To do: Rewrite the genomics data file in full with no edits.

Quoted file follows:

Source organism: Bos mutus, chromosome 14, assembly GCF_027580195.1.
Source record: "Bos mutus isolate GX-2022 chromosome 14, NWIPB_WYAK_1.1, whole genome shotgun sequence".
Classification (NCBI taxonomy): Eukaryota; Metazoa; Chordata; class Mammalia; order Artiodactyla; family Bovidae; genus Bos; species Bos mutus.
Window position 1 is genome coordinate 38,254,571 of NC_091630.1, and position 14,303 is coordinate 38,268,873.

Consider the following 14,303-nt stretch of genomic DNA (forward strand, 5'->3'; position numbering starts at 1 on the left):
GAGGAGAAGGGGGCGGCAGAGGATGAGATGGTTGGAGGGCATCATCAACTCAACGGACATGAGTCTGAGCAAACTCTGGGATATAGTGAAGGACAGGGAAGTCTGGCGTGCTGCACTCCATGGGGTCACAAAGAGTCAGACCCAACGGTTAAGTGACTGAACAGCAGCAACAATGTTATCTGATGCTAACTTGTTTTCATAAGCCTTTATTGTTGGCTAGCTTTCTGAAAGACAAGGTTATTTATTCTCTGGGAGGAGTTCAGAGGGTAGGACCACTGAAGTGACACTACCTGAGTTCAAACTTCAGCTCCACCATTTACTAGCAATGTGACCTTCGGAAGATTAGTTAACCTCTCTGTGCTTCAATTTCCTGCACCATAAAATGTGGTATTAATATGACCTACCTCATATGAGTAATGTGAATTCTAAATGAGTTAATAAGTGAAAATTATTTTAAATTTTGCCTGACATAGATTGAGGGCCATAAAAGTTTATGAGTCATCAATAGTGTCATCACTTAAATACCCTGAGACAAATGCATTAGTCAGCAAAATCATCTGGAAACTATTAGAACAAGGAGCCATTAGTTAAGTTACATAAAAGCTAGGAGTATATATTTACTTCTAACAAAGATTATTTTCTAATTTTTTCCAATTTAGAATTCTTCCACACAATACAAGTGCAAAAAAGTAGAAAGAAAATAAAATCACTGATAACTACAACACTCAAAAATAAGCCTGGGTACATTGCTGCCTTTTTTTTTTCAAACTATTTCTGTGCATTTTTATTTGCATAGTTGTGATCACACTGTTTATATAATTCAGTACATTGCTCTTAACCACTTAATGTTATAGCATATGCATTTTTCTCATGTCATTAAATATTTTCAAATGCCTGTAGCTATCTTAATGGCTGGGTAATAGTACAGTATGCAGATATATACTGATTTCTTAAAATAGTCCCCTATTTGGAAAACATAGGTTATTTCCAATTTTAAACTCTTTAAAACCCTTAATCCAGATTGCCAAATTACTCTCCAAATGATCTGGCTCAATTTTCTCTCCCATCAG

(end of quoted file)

Source organism: Bos mutus, chromosome 14, assembly GCF_027580195.1.
Source record: "Bos mutus isolate GX-2022 chromosome 14, NWIPB_WYAK_1.1, whole genome shotgun sequence".
Classification (NCBI taxonomy): Eukaryota; Metazoa; Chordata; class Mammalia; order Artiodactyla; family Bovidae; genus Bos; species Bos mutus.
Window position 1 is genome coordinate 38,254,571 of NC_091630.1, and position 14,303 is coordinate 38,268,873.

Consider the following 14,303-nt stretch of genomic DNA (forward strand, 5'->3'; position numbering starts at 1 on the left):
GAGGAGAAGGGGGCGGCAGAGGATGAGATGGTTGGAGGGCATCATCAACTCAACGGACATGAGTCTGAGCAAACTCTGGGATATAGTGAAGGACAGGGAAGTCTGGCGTGCTGCACTCCATGGGGTCACAAAGAGTCAGACCCAACGGTTAAGTGACTGAACAGCAGCAACAATGTTATCTGATGCTAACTTGTTTTCATAAGCCTTTATTGTTGGCTAGCTTTCTGAAAGACAAGGTTATTTATTCTCTGGGAGGAGTTCAGAGGGTAGGACCACTGAAGTGACACTACCTGAGTTCAAACTTCAGCTCCACCATTTACTAGCAATGTGACCTTCGGAAGATTAGTTAACCTCTCTGTGCTTCAATTTCCTGCACCATAAAATGTGGTATTAATATGACCTACCTCATATGAGTAATGTGAATTCTAAATGAGTTAATAAGTGAAAATTATTTTAAATTTTGCCTGACATAGATTGAGGGCCATAAAAGTTTATGAGTCATCAATAGTGTCATCACTTAAATACCCTGAGACAAATGCATTAGTCAGCAAAATCATCTGGAAACTATTAGAACAAGGAGCCATTAGTTAAGTTACATAAAAGCTAGGAGTATATATTTACTTCTAACAAAGATTATTTTCTAATTTTTTCCAATTTAGAATTCTTCCACACAATACAAGTGCAAAAAAGTAGAAAGAAAATAAAATCACTGATAACTACAACACTCAAAAATAAGCCTGGGTACATTGCTGCCTTTTTTTTTTCAAACTATTTCTGTGCATTTTTATTTGCATAGTTGTGATCACACTGTTTATATAATTCAGTACATTGCTCTTAACCACTTAATGTTATAGCATATGCATTTTTCTCATGTCATTAAATATTTTCAAATGCCTGTAGCTATCTTAATGGCTGGGTAATAGTACAGTATGCAGATATATACTGATTTCTTAAAATAGTCCCCTATTTGGAAAACATAGGTTATTTCCAATTTTAAACTCTTTAAAACCCTTAATCCAGATTGCCAAATTACTCTCCAAATGATCTGGCTCAATTTTCTCTCCCATCAG